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8 MeSH Terms
Cryo-EM structures of the human cation-chloride cotransporter KCC1.
Liu S, Chang S, Han B, Xu L, Zhang M, Zhao C, Yang W, Wang F, Li J, Delpire E, Ye S, Bai XC, Guo J
(2019) Science 366: 505-508
MeSH Terms: Amino Acid Sequence, Animals, Binding Sites, Cryoelectron Microscopy, HEK293 Cells, Humans, Ion Transport, Mice, Molecular Dynamics Simulation, Oocytes, Protein Domains, Protein Multimerization, Protein Structure, Quaternary, Sequence Alignment, Sodium-Potassium-Chloride Symporters, Symporters, Xenopus laevis
Show Abstract · Added March 18, 2020
Cation-chloride cotransporters (CCCs) mediate the coupled, electroneutral symport of cations with chloride across the plasma membrane and are vital for cell volume regulation, salt reabsorption in the kidney, and γ-aminobutyric acid (GABA)-mediated modulation in neurons. Here we present cryo-electron microscopy (cryo-EM) structures of human potassium-chloride cotransporter KCC1 in potassium chloride or sodium chloride at 2.9- to 3.5-angstrom resolution. KCC1 exists as a dimer, with both extracellular and transmembrane domains involved in dimerization. The structural and functional analyses, along with computational studies, reveal one potassium site and two chloride sites in KCC1, which are all required for the ion transport activity. KCC1 adopts an inward-facing conformation, with the extracellular gate occluded. The KCC1 structures allow us to model a potential ion transport mechanism in KCCs and provide a blueprint for drug design.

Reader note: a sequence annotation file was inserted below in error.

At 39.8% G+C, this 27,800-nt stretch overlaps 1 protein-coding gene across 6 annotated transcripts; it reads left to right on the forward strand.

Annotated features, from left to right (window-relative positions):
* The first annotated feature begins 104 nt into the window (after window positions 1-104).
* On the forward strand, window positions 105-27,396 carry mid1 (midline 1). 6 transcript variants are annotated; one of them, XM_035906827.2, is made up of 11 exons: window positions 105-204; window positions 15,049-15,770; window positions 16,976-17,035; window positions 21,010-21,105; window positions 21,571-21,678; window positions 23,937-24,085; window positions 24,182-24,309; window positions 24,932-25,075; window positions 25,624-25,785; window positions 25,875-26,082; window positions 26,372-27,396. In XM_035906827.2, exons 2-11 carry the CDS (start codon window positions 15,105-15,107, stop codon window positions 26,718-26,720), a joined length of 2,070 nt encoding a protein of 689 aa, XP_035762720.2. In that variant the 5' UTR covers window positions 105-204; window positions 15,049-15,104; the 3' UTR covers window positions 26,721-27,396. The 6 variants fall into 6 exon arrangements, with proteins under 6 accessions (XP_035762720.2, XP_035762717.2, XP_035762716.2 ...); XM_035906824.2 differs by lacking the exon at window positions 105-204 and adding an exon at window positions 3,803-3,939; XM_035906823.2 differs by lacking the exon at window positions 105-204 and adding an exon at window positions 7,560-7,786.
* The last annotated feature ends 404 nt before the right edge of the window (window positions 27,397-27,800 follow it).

Copyright © 2019 The Authors, some rights reserved; exclusive licensee American Association for the Advancement of Science. No claim to original U.S. Government Works.
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17 MeSH Terms
Developmentally regulated KCC2 phosphorylation is essential for dynamic GABA-mediated inhibition and survival.
Watanabe M, Zhang J, Mansuri MS, Duan J, Karimy JK, Delpire E, Alper SL, Lifton RP, Fukuda A, Kahle KT
(2019) Sci Signal 12:
MeSH Terms: Animals, Animals, Newborn, Binding Sites, Cells, Cultured, Central Nervous System, Chlorides, Gene Expression Regulation, Developmental, Male, Mice, 129 Strain, Mice, Inbred C57BL, Mice, Knockout, Neurons, Phosphorylation, Signal Transduction, Symporters, gamma-Aminobutyric Acid
Show Abstract · Added March 18, 2020
Despite its importance for γ-aminobutyric acid (GABA) inhibition and involvement in neurodevelopmental disease, the regulatory mechanisms of the K/Cl cotransporter KCC2 (encoded by ) during maturation of the central nervous system (CNS) are not entirely understood. Here, we applied quantitative phosphoproteomics to systematically map sites of KCC2 phosphorylation during CNS development in the mouse. KCC2 phosphorylation at Thr and Thr, which inhibits KCC2 activity, underwent dephosphorylation in parallel with the GABA excitatory-inhibitory sequence in vivo. Knockin mice expressing the homozygous phosphomimetic KCC2 mutations T906E/T1007E ( ), which prevented the normal developmentally regulated dephosphorylation of these sites, exhibited early postnatal death from respiratory arrest and a marked absence of cervical spinal neuron respiratory discharges. mice also displayed disrupted lumbar spinal neuron locomotor rhythmogenesis and touch-evoked status epilepticus associated with markedly impaired KCC2-dependent Cl extrusion. These data identify a previously unknown phosphorylation-dependent KCC2 regulatory mechanism during CNS development that is essential for dynamic GABA-mediated inhibition and survival.